The classic design sprint consists of a series of activities and processes that make it possible to go from idea to validated prototype of a concept or product in just five days. The process is carefully planned and executed according to defined time frames that ensure the process is constantly driven forward - a sprint!
At Charlie Tango we've been using a modified eight-day design sprint for many years - though not as religiously as many other agencies. Every project and clients need is different - which is why we're strong believers in organising tools and methods depending on what we're dealing with. We believe in the value of a design sprint - but only when we can clearly see that it solves the right need.
We add the extra three days to the process because we believe in the development of a more thorough prototype, where the insights gained at the end are implemented and corrected. Throughout the process, we also emphasise the presence of the different roles and stakeholders that the product involves; UX and UI designers, business people, the customer, the user and the development team. This gives us the best chance of creating a successful and relevant product.
But when do we recognise the need for a design sprint? We see the most value in using the design sprint in three different situations:
#1 "Come up with a new, innovative concept"
Design sprints are known as a catalyst for innovation - the root of fresh, creative ideas. To that end, the sprint is hugely effective. The ideation phase allows for inspiration, quick sketches and discussion forums, kick-starting the manifestation of ideas and ambitions into a concept that will be tested and user-validated later in the week. We humans are wired to do what we're good at - what we know works - and that's not a recipe for creating a completely different concept. If you really want to take creativity to the next level, as a facilitator you need to work systematically to get the participants there.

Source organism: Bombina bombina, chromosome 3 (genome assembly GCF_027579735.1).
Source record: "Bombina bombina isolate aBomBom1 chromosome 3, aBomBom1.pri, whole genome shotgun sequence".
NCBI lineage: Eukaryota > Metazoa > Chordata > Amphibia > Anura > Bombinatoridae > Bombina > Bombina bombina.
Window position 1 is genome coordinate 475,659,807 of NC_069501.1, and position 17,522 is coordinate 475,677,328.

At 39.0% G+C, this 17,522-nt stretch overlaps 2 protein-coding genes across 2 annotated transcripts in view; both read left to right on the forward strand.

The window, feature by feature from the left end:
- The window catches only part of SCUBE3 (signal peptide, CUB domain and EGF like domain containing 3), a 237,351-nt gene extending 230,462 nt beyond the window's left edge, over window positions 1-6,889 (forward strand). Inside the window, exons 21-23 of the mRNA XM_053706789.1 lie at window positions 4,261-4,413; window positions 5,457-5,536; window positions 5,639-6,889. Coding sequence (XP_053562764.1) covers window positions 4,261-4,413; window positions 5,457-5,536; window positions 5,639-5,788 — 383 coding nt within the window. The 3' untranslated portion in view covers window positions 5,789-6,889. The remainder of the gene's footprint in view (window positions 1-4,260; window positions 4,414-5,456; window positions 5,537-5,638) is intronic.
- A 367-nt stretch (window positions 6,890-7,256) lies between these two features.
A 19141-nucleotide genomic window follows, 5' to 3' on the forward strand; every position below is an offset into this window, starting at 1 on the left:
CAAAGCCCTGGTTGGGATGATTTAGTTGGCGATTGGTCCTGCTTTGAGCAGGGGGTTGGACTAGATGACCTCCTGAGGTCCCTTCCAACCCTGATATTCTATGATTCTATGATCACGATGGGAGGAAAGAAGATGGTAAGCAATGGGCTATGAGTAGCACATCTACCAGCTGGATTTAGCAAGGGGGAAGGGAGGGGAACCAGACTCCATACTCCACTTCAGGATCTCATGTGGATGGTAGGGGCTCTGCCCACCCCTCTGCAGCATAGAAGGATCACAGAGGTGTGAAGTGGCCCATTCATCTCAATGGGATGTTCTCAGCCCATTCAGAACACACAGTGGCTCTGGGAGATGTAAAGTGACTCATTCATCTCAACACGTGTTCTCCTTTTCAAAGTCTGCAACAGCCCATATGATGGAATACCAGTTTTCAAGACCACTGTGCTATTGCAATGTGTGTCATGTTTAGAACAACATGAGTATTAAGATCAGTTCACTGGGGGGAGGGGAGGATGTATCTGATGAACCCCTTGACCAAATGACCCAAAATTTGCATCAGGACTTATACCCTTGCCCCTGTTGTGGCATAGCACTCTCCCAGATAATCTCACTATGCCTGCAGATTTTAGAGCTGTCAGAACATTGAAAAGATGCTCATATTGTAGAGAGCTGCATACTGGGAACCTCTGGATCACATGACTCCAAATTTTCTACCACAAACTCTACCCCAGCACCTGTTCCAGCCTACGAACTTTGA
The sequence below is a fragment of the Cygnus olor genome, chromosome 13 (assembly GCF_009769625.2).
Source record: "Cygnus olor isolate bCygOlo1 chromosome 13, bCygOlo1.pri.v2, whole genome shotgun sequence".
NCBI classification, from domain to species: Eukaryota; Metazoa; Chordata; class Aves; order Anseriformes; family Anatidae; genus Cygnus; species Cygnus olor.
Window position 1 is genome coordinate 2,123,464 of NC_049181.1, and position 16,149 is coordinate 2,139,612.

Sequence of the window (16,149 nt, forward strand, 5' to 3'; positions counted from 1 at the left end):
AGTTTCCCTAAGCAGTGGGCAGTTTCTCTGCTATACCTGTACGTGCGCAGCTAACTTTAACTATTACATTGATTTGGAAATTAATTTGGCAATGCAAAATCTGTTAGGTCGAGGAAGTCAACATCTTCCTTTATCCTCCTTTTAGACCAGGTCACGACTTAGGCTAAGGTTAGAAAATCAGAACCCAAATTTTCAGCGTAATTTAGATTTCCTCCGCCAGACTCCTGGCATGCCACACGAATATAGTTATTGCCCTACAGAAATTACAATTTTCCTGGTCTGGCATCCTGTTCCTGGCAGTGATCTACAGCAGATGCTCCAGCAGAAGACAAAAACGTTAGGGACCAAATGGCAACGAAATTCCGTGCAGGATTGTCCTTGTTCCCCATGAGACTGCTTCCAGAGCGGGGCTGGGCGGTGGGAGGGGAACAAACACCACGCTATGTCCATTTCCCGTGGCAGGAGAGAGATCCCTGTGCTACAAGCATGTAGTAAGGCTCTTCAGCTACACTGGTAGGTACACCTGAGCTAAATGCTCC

#2 "That thing we've been thinking about for years - is it really a good idea?"
It's not often that we're asked to start from scratch. Most of the time, the customer has skilled employees who have already thought about how a digital solution can be improved. The design sprint gives these ideas a well-deserved test run so they can either be discarded or put into production - rather than sitting at the bottom of the backlog or tucked away on a dusty drive as an idea note. With the design sprint, we quickly concretise ideas and test them on end users. This allows us to make informed decisions about what is worth developing, what would improve from another round of ideation and what should be discarded altogether. We organise such design sprints with the ideas from the backlog at the centre.
#3 "Concretise a concept so it can be pitched"
A third version of the design sprint aims to support a pitch. It usually stems from someone having an idea that they want to realise. But it's hard to convince decision-makers because it's too vague. In this case, the design sprint uncovers and concretises the concept, making it possible to test on end users. This means that in the end, we don't just have a described idea, but rather a visually expressed and user-validated concept, which makes it much easier to decide whether the concept needs to be specified and developed. While the UX and design designers concentrate on visualizing the concept, the more business-oriented people in the team can develop a business plan. The combination of a visual and user-tested concept and a descriptive business plan is typically an optimal format for taking a qualified position on the concept's value and further development.
There are many opinions on how and when a design sprint should be carried out. At Charlie Tango, we work with a wide range of businesses and organisations - from pharmaceutical companies and government agencies to banks and sushi restaurants. The process varies not only with the profession, but with the product, the problem statement, the customer - pretty much every parameter. Therefore, we need to take each case individually and assess which tool is needed and how best to utilise it.